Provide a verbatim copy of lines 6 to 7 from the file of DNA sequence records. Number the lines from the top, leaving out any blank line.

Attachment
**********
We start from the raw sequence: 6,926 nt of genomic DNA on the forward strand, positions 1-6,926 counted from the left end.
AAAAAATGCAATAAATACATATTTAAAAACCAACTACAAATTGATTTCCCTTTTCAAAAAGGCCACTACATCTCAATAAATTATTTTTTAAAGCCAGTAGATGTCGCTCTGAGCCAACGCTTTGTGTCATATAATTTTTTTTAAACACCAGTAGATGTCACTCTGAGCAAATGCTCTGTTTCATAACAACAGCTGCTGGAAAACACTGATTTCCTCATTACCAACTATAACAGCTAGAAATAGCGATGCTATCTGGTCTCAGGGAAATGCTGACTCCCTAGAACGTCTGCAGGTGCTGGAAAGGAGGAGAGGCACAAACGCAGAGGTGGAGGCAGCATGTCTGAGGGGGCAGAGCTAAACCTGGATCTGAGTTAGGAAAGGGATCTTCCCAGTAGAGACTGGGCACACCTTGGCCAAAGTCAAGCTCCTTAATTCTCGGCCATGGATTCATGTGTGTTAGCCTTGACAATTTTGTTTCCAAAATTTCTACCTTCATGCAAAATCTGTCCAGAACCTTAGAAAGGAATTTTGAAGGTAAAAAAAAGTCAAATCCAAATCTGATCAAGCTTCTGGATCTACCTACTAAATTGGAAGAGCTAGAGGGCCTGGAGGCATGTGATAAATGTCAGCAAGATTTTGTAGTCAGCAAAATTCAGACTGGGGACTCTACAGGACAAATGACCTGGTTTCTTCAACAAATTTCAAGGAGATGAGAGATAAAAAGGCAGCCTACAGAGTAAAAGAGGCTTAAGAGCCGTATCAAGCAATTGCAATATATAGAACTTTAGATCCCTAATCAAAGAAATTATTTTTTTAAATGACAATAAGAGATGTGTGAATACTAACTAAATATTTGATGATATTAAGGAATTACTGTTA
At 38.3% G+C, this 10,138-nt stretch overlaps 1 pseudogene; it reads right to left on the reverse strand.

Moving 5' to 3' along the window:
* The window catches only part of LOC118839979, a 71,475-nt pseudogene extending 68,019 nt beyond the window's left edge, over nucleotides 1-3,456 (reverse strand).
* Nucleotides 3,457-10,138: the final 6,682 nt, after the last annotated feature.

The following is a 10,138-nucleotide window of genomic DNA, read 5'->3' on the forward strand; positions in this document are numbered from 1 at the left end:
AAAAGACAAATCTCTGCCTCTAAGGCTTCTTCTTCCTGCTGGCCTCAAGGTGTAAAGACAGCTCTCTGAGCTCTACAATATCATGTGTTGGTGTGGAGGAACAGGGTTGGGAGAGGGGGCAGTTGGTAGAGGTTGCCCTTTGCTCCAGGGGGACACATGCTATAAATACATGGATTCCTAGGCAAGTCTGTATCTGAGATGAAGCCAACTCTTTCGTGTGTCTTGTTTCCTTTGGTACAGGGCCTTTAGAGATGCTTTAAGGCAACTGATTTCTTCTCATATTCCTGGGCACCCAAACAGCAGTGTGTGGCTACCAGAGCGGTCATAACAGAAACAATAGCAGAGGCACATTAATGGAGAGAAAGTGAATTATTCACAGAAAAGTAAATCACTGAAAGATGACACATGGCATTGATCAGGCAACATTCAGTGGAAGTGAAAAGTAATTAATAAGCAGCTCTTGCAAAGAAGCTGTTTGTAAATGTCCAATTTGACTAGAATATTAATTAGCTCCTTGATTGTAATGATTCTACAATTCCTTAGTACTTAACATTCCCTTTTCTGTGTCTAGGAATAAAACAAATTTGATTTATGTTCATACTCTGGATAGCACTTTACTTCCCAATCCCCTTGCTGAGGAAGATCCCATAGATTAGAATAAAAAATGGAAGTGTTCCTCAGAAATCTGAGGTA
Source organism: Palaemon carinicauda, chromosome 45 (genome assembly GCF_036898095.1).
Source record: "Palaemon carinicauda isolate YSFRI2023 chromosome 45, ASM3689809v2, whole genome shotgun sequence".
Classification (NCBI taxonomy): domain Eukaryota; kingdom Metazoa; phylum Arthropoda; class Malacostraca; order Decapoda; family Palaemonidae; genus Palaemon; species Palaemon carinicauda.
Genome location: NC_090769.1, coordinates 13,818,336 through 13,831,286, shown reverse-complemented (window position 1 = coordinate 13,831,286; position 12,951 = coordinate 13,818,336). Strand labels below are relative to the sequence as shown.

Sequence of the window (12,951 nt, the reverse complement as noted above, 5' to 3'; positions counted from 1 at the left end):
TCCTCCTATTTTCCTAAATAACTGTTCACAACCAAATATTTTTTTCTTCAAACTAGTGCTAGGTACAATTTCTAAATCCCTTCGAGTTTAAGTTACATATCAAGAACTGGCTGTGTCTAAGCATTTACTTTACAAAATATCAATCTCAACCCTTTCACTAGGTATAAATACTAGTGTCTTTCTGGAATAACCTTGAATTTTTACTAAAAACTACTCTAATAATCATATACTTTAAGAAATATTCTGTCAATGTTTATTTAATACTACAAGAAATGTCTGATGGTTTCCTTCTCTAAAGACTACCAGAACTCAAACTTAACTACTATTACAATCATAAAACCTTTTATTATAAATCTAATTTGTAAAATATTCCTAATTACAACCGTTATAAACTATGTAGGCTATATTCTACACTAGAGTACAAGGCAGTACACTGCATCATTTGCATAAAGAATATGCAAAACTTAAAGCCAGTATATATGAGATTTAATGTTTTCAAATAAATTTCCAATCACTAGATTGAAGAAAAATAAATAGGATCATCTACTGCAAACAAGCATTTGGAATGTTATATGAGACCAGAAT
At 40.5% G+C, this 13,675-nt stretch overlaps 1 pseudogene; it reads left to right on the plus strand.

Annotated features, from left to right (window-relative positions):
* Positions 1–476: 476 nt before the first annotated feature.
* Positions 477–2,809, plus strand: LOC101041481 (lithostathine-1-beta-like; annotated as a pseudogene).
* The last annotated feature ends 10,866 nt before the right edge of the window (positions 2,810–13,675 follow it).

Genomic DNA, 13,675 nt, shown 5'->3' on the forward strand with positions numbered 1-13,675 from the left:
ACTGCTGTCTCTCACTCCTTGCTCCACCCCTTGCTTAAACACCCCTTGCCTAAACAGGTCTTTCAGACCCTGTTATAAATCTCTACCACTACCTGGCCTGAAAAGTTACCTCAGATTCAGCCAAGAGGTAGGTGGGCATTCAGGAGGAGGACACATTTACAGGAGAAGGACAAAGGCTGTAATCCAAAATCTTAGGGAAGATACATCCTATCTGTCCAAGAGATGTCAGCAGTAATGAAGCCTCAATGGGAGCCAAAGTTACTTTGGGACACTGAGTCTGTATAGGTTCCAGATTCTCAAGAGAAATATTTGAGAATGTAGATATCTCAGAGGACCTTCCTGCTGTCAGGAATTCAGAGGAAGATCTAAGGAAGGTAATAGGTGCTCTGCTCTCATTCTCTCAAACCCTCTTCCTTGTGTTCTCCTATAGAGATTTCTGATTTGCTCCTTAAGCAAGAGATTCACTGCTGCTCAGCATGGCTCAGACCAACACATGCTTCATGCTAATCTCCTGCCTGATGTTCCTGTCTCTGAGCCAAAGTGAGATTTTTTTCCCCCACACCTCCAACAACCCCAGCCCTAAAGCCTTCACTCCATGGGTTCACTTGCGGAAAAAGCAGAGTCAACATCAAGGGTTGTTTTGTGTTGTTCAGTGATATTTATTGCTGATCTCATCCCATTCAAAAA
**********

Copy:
* Nucleotides 3,457-10,138: the final 6,682 nt, after the last annotated feature.

The following is a 10,138-nucleotide window of genomic DNA, read 5'->3' on the forward strand; positions in this document are numbered from 1 at the left end: